The Devil's Cloth: A History of Stripes and Striped Fabric

Hardcover | July 17, 2001

byMichel PastoureauTranslated byJody Gladding

not yet rated|write a review

Michel Pastoureau's lively study of stripes offers a unique and engaging perspective on the evolution of fashion, taste, and visual codes in Western culture.

The Devil's Cloth begins with a medieval scandal. When the first Carmelites arrived in France from the Holy Land, the religious order required its members to wear striped habits, prompting turmoil and denunciations in the West that lasted fifty years until the order was forced to accept a quiet, solid color. The medieval eye found any surface in which a background could not be distinguished from a foreground disturbing. Thus, striped clothing was relegated to those on the margins or outside the social order-jugglers and prostitutes, for example-and in medieval paintings the devil himself is often depicted wearing stripes. The West has long continued to dress its slaves and servants, its crewmen and convicts in stripes.

But in the last two centuries, stripes have also taken on new, positive meanings, connoting freedom, youth, playfulness, and pleasure. Witness the revolutionary stripes on the French and United States flags. In a wide-ranging discussion that touches on zebras, awnings, and pajamas, augmented by illustrative plates, the author shows us how stripes have become chic, and even, in the case of bankers' pin stripes, a symbol of taste and status. However, make the stripes too wide, and you have a gangster's suit-the devil's cloth indeed!

Pricing and Purchase Info

$49.60

In stock online
Ships free on orders over $25

From the Publisher

Michel Pastoureau's lively study of stripes offers a unique and engaging perspective on the evolution of fashion, taste, and visual codes in Western culture. The Devil's Cloth begins with a medieval scandal. When the first Carmelites arrived in France from the Holy Land, the religious order required its members to wear striped habits,...

From the Jacket

Discover why most national flags have stripes, the difference between the "aristocratic stripe" and the "peasant stripe", the connection between the stripe and music, and why prisoners wear black and white stripes."The stripe doesn't wait, doesn't stand still. It is in perpetual motion (that's why it has always fascinated artists: pain...

Michel Pastoureau is a leading authority on medieval heraldry. He is the coauthor of The Bible and the Saints and Heraldry: An Introduction to a Noble Tradition.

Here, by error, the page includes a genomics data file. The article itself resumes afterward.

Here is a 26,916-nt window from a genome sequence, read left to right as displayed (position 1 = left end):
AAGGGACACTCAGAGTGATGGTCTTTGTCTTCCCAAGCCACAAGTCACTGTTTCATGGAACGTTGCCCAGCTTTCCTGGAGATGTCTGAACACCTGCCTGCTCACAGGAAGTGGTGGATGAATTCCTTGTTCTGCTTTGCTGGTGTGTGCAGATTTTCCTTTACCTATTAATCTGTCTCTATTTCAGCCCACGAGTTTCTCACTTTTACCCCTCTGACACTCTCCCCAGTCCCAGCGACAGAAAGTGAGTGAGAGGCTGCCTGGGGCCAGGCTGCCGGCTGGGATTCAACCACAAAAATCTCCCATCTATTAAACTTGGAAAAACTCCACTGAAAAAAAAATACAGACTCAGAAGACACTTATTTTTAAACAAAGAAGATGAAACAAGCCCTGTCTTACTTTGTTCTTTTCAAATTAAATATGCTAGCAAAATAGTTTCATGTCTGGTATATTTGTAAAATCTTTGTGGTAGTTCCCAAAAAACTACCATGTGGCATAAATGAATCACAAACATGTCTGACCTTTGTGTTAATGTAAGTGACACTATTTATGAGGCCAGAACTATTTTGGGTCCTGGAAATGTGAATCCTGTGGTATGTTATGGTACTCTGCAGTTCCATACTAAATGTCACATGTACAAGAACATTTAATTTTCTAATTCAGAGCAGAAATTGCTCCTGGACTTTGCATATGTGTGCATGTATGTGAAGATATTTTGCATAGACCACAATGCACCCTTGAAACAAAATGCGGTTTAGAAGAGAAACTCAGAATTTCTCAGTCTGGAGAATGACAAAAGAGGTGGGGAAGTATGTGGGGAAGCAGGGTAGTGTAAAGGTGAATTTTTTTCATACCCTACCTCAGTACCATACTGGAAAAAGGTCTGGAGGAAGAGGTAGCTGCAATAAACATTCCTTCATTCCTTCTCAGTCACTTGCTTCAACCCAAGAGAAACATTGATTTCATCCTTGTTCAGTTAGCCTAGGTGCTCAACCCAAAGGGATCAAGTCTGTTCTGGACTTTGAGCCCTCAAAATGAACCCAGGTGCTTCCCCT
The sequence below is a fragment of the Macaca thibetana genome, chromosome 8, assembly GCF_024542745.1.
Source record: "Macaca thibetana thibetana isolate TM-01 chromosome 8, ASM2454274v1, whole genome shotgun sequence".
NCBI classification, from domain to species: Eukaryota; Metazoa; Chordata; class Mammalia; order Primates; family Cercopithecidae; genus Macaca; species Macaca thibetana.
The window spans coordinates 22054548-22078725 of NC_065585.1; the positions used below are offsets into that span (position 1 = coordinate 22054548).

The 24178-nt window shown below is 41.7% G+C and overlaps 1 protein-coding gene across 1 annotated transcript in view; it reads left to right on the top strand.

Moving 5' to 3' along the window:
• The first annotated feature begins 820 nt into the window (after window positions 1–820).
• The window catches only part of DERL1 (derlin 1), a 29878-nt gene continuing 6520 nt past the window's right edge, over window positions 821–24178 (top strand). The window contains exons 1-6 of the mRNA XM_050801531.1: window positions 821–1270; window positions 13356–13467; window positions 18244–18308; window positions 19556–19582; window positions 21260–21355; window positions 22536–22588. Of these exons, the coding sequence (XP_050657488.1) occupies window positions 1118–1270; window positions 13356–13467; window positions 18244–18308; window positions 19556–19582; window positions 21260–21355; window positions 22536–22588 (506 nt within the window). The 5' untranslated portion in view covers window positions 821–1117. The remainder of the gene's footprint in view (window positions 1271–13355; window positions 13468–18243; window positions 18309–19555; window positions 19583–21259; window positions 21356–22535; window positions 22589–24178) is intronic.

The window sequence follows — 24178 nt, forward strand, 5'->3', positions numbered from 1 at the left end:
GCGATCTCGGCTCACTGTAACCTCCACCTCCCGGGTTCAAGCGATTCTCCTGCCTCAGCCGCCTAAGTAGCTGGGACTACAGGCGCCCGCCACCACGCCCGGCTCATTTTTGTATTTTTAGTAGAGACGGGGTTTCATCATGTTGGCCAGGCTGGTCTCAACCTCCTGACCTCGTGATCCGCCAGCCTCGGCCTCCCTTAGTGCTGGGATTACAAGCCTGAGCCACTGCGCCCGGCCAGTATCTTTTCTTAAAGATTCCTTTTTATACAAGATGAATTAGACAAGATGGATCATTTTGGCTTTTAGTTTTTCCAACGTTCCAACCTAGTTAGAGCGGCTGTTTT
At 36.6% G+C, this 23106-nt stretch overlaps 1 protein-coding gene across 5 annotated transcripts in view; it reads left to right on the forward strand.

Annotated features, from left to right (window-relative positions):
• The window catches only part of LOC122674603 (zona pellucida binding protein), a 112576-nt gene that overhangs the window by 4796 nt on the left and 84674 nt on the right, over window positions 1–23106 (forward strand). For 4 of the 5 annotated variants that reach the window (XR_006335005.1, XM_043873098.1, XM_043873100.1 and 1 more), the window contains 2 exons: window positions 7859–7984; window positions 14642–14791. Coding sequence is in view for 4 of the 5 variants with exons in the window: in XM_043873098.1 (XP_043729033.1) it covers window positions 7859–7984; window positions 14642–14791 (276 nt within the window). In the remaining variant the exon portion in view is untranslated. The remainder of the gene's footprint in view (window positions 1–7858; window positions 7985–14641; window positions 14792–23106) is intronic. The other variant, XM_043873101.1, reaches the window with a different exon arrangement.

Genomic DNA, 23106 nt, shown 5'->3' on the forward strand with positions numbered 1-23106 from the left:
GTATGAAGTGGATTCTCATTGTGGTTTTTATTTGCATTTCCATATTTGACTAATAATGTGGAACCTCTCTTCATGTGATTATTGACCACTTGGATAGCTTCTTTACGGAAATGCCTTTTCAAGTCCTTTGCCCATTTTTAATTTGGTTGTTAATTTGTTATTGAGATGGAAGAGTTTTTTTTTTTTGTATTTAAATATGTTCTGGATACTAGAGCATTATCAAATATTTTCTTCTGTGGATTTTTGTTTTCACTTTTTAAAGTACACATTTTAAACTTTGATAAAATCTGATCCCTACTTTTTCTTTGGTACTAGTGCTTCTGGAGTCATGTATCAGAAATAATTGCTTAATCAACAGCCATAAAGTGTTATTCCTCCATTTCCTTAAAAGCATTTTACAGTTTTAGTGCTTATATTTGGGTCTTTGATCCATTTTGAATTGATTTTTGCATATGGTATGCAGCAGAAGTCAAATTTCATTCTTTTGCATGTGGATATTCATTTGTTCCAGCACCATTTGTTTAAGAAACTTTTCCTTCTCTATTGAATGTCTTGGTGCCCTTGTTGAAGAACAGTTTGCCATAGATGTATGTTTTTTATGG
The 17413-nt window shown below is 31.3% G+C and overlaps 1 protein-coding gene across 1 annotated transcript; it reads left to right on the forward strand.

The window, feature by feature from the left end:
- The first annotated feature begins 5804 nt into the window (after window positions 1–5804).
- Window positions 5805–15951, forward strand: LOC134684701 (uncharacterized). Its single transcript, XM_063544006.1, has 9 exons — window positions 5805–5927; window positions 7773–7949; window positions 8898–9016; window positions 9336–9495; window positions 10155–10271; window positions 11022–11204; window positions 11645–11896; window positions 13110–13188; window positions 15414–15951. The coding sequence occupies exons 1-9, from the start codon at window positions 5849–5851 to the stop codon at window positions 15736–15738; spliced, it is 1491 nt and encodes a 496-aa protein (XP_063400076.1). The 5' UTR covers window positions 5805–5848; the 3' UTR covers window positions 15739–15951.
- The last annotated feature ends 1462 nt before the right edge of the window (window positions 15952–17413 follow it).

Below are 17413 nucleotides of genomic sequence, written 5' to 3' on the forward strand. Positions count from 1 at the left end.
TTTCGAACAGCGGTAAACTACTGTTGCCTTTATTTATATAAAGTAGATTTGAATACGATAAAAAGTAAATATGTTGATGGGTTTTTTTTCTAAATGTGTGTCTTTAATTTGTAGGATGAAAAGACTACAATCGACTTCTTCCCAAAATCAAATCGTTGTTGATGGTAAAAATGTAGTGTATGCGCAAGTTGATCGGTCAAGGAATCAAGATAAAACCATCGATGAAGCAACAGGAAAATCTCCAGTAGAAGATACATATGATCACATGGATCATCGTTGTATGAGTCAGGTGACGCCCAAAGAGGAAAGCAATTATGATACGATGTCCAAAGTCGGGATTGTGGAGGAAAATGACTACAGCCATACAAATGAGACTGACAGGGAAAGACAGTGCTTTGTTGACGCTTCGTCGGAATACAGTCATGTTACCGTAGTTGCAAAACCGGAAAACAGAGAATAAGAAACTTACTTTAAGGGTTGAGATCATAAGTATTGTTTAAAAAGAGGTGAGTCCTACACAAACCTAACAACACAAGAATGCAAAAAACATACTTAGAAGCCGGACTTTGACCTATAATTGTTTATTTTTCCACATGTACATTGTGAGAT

other books by Michel Pastoureau

Black: The History of a Color
Black: The History of a Color

Hardcover|Nov 16 2008

$39.09 online$43.95list price(save 11%)
Red: The History of a Color
Red: The History of a Color

Hardcover|Feb 14 2017

$44.53 online$49.95list price(save 10%)
Rouge, histoire d'une couleur
Rouge, histoire d'une couleur

Hardcover|Nov 8 2016

$59.95

see all books by Michel Pastoureau
Format:HardcoverDimensions:160 pages, 7 × 5.5 × 0.98 inPublished:July 17, 2001Publisher:Columbia University PressLanguage:English

The following ISBNs are associated with this title:

ISBN - 10:0231123663

ISBN - 13:9780231123662

Customer Reviews of The Devil's Cloth: A History of Stripes and Striped Fabric

Reviews

Extra Content

Table of Contents

PrefaceOrder and Disorder of the StripeThe Devil and His Striped Clothes (13th-16th Centuries)The Carmel ScandalStriped Fabric, Bad FabricSaint Joseph's BreechesPlain, Striped, Patterned, SpottedThe Figure and the Background: Heraldry and the StripeFrom the Horizontal to the Vertical and Back (16th-19th Centuries)From the Diabolic to the DomesticFrom the Domestic to the RomanticThe Revolutionary StripeTo Stripe and to PunishStripes for the Present Time (19th-20th Centuries)Hygiene of the StripeA World in Navy Blue and WhiteOddball ZebrasStriped Surface, Dangerous SurfaceFrom the Trace to the MarkBibliographic OrientationList of IllustrationsAbout the AuthorNotesIndex

Editorial Reviews

Thinking of wearing that pinstriped suit for lunch with the boss? Or that fancy silk tie? Just be thankful that you didn't live a few hundred years ago, when a getup like that would not only have blown any chance for a raise but could very well have gotten you killed.... It was this unlikely observation that prompted Mr. Pastoureau's book.